For a while I thought he was a monster, a psychopath. Why would anyone spend so much time and energy trying to hurt someone else? But a Buddhist friend counseled compassion for Harry. She suggested that I should be grateful to my enemy, because of the effort it took to treat him with kindness. It is easy to love our friends, she said, but when people treat us badly, we have to stretch to love them.
And I stretched. I stretched back to a time when I’d loved this man and forward to a time when I could imagine feeling something besides fear and disgust toward him.
My Buddhist friend said that everything everyone does — even beating someone up or threatening to do so again — is an attempt to find happiness. My father told me that the more wrong we do to someone, the more we will hate that person. I could imagine that Harry was in a vicious cycle of treating me badly in an attempt to make himself feel better, and then hating me more.
Looking for more advice, I called a friend, but instead I got her husband, a Christian counselor who stands on the opposite side of most political issues from me. He suggested that I ignore Harry’s e-mails, that my fear did not have to dictate my actions, and that Harry’s hatred could not hurt me. Also, he said, since words on a screen were nothing to fear, and I was already protected from harm, it must be my own thoughts that caused my distress. It did seem true that my fear was the worst thing I had to bear. That insight — along with my Buddhist friend’s advice about practicing compassion — was the beginning of the answer.
I began to accept that Harry’s attacks stemmed from his own unhappiness. Further, it occurred to me that if Harry’s suffering were diminished, maybe he’d leave me alone. Through gritted teeth, I petitioned God to help Harry achieve peace and happiness. And I began to feel more compassion for him, though I was still anxious.
And then came the crisis. Not a crisis caused by Harry, but a crisis created by my own fear.
Last fall I led some workshops at an artists’ retreat in the U.S., and I had nightmares about Harry showing up. Before the event, I got to know some of the participants by e-mail. With most of them I made friendly connections, but one person alarmed me. Her street address was in the same neighborhood as Harry’s, and they moved in similar social circles. Worst of all, she wrote about the unfair persecution of men who are accused of assaulting women and the preferential treatment given to women who falsely claim to have been assaulted. It sounded like one of Harry’s tirades. Could she be a friend of his, sent to the retreat in order to attack and belittle me in public?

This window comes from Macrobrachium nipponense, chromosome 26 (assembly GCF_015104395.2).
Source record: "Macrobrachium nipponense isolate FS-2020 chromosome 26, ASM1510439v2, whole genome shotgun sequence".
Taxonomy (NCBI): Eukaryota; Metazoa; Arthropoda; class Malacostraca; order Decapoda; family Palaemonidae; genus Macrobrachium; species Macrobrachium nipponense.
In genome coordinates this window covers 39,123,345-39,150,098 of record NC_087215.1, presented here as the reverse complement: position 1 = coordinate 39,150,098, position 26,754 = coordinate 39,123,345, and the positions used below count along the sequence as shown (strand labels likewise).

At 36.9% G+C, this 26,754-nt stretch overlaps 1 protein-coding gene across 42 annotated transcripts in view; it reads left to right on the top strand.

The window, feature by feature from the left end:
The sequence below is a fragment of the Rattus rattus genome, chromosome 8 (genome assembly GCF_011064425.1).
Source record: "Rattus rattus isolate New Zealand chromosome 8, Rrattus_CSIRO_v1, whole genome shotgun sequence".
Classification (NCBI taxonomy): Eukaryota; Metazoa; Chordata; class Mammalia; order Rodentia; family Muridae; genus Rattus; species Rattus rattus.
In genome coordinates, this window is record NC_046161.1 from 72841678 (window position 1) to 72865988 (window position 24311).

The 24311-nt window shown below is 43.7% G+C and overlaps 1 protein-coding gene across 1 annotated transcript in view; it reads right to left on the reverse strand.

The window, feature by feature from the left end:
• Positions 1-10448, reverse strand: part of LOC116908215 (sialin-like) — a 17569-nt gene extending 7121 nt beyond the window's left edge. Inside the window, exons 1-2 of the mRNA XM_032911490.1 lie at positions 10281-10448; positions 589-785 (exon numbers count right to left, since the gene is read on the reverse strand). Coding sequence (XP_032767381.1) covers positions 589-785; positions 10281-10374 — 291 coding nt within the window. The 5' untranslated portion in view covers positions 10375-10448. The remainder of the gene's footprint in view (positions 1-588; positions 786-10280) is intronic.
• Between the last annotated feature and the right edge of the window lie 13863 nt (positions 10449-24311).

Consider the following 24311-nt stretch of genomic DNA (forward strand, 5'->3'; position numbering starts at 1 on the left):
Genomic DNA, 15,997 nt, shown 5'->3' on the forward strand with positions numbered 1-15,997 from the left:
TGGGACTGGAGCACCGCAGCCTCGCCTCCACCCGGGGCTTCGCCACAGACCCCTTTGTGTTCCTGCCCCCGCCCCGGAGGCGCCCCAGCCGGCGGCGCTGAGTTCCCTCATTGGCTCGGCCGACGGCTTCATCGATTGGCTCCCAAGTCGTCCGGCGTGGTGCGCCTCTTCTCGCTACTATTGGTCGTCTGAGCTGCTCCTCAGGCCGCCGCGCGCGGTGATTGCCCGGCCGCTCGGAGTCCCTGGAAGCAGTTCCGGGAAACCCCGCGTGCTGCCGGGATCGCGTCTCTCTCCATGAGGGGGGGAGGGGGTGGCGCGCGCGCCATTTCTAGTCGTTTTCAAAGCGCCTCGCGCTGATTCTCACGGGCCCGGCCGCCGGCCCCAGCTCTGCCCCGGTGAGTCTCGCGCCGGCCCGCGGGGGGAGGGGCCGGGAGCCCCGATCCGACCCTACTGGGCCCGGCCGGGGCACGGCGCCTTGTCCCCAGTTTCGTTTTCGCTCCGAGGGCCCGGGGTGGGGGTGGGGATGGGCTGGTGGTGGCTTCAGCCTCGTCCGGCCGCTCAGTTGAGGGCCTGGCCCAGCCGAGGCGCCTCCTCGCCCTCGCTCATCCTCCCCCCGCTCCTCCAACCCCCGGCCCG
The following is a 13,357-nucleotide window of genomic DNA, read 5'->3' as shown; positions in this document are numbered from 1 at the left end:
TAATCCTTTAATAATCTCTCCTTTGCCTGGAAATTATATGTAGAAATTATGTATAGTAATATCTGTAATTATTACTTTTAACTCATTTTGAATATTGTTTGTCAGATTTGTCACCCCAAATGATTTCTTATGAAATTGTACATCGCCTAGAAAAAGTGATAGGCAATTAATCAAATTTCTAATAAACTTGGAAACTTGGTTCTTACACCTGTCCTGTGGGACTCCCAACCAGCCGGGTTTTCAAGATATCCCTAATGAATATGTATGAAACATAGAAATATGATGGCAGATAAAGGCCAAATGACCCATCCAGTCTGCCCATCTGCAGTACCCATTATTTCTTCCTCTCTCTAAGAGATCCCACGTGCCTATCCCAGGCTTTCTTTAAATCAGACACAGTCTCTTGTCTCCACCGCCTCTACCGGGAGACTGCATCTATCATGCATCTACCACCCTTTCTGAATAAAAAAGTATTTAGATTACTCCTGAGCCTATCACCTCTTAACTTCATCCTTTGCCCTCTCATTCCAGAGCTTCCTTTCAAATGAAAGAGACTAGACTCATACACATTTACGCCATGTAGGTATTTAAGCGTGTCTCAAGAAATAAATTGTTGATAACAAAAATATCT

When the woman identified herself at the retreat, I discovered she was more than six feet tall, with black spiky hair and chain jewelry. She seemed too young to have thought up the complex, misogynistic arguments in her writing. My fear grew.
Reluctantly, I shared my worries with a small group of people at the retreat, keeping the story down to a few breathless sentences. To my relief, they responded with kindness and offers of protection. One woman offered me a type of bodywork that I had never experienced, which, she explained, could address mental, emotional, and physical problems: I just had to ask for the healing I wanted.
I said, “I would like to have this fear removed. I would like to be free of the fear of my ex.” I didn’t ask her to make the e-mails stop coming, as I had begged God to do. I asked her to fix the problem in me. She assured me I could release the fears, with her help. She and I found a quiet garden, where I lay down, and she began touching my feet.
Afterward I felt airy and warm, confident that I could gracefully handle anything that happened. A few hours later, going in to teach a workshop, I saw the woman I feared sitting in the front row. I considered rearranging the seating so that she’d be out of my line of sight. Instead I decided to act as if I were not afraid, to go on with my workshop as if everyone in the room wished me well.
To my surprise, she did not hinder or interrupt. Instead she approached me during a break, nervous but composed, and asked why I’d withdrawn from communications before the retreat. She wanted to explain her situation. “I have been living in hell,” she said. As I looked into her eyes, I knew that she was sincere, and I felt great regret that I had misjudged her.
We traded stories. Her long-term boyfriend had been falsely accused of rape. His license to practice law had been revoked, and they were losing their farm in a court case. She had been harassed by a journalist, and, like me, she had feared that her harasser might show up at the retreat.
When I related my own drama and how I had thought she was a part of it, she was shocked. I offered advice with her writing, and she told me about a book that had helped her handle fear. Seeing my own fear reflected in her, I felt less alone. And I was.
Now it is nearly two years since the last time I definitely heard from Harry. Although I’d like to believe that love and my efforts toward developing compassion have conquered my fear, that’s not consistently true. I still worry. Maybe this experience has helped me overcome some fearful tendencies, but I’d be just as happy not to have had it, thanks.
These days, I usually approach my e-mail without trepidation, although I still screen it. I recently visited friends who live near Harry, and I didn’t once look over my shoulder. I don’t have nightmares very often. In fact, on the few occasions when I dream of my ex, he appears benign. Often in my dreams I see Harry as he used to be, his facial expression soft and his eyes full of curiosity. In my dreams, he is walking through the garden where the woman performed her healing on me, and it’s clear why he’s trying to find me: he just wants to talk.